2017, our eleventh year of retirement and full-time RVing was enjoyable, interesting, and momentous. Momentous because of a reminder of our mortality, when Brenda underwent triple-bypass surgery after a series of minor (thankfully) cardiac “events”. We began the year at the Bandon Marsh National Wildlife Refuge, during a record period of rain. There were times that it sounded as if we were under a waterfall, and listening to the TV or even talking was impossible. But we found that even after a period of gray skies and rain, a trip to the beach with pounding surf, seals, sea lions, and gulls would make our time here worthwhile.
In April, we headed south to dry out and get warm. We spent a month in Pahrump, Nevada, about 60 miles west of Las Vegas. When we lived in Las Vegas in the late 70s, Pahrump was nothing but a collection of mobile homes and brothels. It still has a lot of mobile homes and a few brothels, but has grown to a town of over 40,000 as people try to escape the high real estate prices of Las Vegas. We enjoyed our stay, visiting the sights and traveling over the mountains to shop and dine in Las Vegas, but decided that one month was just about as long as we could stay and be entertained. We were intrigued by the existence of legal brothels, and while we didn’t venture inside (really, we never did!), just the outside views were entertaining enough. Ash Meadows NWR was a place we always wanted to visit, and were impressed by the facilities….but volunteering there (waaaay out there) is not something we’d consider.
We also made a trip, for a reason that escapes us, to Death Valley. Miles and miles of a parched, desolate valley where, if you step outside without lots of water, you’re certain to die a slow, painful death. That’s why it’s called Death Valley. And why we and thousands of others insist on spending time there is mystery. We watched as people walked a mile on a blistering salt lake where the high temperature has been recorded as 128F, just to take a picture of a sign…..what fun! Yes, there are some scenic viewpoints, but only because what you’re seeing is far away and you can stay in your air-conditioned car. Okay, you get the idea – this was our last trip to Death Valley. We hope.
In May we headed back to the Oregon Coast for our summer volunteer position at Harris Beach State Park in Brookings. This was a “partnership” position, where we worked for US Fish & Wildlife but were given a full hookup site in the park. We set up spotting scopes for people to view the marine wildlife, and to “pay the rent”, we taught one Junior Ranger class a week and gave a program or nature hike once a week.
It was around mid-May when Brenda started experiencing what she thought was acid reflux problems. After a few days of it getting worse, I convinced her to visit the local Urgent Care facility. From there it was a whirlwind – fast car drive 25 miles to nearest hospital, 70 mile ambulance trip to bigger hospital, overnight stay and air evacuation flight to Eugene, ambulance again to the Oregon Heart and Vascular Institute, and finally early Sunday morning surgery. Her triple-bypass was successful, the doctors and nurses were amazing, and Brenda’s recovery was beyond anyone’s expectations. We were back on the job two weeks after she was released from the hospital, and she’s never felt better. We’re so fortunate that we access to such great care – and so thankful to all of the wonderful nurses who cared for Brenda as if she were a member of their family. And a special thanks to the Harris Beach staff and volunteers for their concern and caring.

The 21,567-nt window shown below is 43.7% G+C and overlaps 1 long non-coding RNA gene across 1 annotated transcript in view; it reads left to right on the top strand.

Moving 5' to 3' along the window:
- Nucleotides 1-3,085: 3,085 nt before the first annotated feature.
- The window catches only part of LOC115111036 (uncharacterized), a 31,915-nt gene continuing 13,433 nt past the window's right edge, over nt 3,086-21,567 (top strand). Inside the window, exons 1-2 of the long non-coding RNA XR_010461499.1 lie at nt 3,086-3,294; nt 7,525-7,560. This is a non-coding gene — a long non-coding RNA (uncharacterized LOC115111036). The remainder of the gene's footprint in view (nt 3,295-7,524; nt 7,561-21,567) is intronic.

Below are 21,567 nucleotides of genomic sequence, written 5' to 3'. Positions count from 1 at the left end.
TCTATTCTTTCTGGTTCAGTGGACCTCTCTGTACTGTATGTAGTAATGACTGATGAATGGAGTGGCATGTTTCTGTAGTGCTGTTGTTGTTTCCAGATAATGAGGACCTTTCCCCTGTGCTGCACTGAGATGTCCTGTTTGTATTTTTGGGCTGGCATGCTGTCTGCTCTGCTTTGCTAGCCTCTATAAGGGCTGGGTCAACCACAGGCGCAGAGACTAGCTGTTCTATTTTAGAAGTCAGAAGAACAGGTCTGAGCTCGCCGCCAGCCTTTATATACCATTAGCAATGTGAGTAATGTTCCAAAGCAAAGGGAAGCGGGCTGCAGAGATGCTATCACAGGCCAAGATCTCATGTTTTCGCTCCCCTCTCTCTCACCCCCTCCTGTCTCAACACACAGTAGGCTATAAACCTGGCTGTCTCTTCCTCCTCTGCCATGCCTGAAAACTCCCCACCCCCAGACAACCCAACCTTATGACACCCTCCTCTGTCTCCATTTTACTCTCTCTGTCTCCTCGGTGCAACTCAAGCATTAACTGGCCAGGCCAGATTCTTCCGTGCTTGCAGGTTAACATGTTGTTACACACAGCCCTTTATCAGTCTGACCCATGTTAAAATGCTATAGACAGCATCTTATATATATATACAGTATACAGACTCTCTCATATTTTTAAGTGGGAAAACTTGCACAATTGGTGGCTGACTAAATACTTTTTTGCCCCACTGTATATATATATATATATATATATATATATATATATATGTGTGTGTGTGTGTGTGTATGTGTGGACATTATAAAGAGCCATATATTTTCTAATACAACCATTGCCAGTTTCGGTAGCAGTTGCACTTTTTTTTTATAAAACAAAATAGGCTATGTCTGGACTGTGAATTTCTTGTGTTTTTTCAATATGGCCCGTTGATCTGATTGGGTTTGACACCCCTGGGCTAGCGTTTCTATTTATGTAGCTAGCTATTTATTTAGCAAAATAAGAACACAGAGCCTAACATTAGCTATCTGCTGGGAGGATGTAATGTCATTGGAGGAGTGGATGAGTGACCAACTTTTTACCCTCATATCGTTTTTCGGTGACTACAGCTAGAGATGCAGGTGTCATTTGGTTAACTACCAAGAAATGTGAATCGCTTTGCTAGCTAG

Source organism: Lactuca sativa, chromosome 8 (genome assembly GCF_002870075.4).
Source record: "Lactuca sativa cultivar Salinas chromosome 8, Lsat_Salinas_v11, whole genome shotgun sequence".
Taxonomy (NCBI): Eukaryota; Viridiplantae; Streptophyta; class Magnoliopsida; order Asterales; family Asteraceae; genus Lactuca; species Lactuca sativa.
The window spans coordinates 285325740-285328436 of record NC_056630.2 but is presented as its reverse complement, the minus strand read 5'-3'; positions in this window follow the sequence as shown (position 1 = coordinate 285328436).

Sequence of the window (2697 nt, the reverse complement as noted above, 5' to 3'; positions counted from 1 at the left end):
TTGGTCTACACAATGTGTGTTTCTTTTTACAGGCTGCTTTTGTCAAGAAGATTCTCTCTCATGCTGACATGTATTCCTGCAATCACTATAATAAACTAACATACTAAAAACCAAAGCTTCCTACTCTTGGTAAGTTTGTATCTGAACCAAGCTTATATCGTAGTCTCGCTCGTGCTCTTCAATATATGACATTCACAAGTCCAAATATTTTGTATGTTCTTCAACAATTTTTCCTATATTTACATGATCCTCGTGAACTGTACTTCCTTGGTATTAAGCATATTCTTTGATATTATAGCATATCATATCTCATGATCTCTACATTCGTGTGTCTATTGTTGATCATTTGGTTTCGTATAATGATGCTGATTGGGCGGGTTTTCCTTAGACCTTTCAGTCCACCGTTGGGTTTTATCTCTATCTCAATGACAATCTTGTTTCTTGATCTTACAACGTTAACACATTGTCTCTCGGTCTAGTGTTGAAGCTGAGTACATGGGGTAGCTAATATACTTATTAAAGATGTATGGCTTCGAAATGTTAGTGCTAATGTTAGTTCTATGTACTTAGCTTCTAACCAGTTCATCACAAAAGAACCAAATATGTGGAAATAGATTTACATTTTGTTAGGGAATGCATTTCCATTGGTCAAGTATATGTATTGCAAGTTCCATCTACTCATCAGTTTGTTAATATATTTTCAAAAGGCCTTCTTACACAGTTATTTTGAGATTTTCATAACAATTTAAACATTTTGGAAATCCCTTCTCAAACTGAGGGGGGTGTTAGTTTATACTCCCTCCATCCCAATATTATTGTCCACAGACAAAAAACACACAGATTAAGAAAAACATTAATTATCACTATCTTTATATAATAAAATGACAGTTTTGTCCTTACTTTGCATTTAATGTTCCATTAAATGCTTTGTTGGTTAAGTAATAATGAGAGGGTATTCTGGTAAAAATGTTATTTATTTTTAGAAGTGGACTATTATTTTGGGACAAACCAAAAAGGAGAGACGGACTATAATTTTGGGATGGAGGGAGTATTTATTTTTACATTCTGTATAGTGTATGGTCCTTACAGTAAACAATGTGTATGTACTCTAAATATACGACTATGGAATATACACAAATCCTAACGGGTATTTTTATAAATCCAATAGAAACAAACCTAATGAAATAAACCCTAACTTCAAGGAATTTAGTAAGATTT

In spite of all of the spring rain, Oregon didn’t get another drop after early May. By August, wildfires were raging throughout the West, and Oregon’s largest was approaching Brookings. The sky was red, ash was falling, and the smoke thick when we received a call from Dawn, our US F&W contact, telling us to evacuate to Bandon. We quickly packed up, said our goodbyes to the great staff and fellow volunteers, and headed north. Fortunately for Brookings, the expected winds didn’t happen and the hundreds of firefighters were able to stop the fire’s advance. Thanks, Dawn, for watching out for us!
After a short time in Bandon, we headed east to visit our friends Don and Betty who spend the summer in Wyoming’s Star Valley. Our route took over roads we’ve traveled before; through southern Oregon and the Klamath valley, then up to Burns and central Oregon, then east into Idaho. We spent a few days in Boise, and then continued on through Idaho to Pocatello and into Wyoming. Star Valley is a beautiful place, surrounded by mountains and studded with small towns with interesting western history. We explored the mountains, sampled the restaurants, and even had a chance to watch this moose as he raced alongside the road.
Saying goodbye to Don and Betty, we worked our way up to the Big Hole Valley and down into the Bitterrot Valley. If you follow our travels you know that we can’t pass up the chance to visit the area and our friends from our time volunteering at the beautiful Lee Metcalf NWR. We spent a week visiting, then drove over Lolo Pass to once again enter Idaho. Orofino is a place that isn’t well known, and we’re happy for that. A beautiful RV park, some good restaurants, and great scenery make this a mandatory stop for us. From there, it was north to Spokane and stocking up at the base commissary, and down to the Columbia River back into Oregon. The Columbia River Gorge is an amazing mix of water and tall cliffs. We visited The Dalles, a historic town with an exceptional historical museum. We followed the rriver to Portland, then down into the Willamette Valley, where Mt Hood dominates the landscape. After a stop at the Woodburn Outlet Center to stock up on tax-free clothing, then back to Bandon for the winter. We’ll be here until spring when we start a new adventure, so stay tuned, and thanks for traveling with us!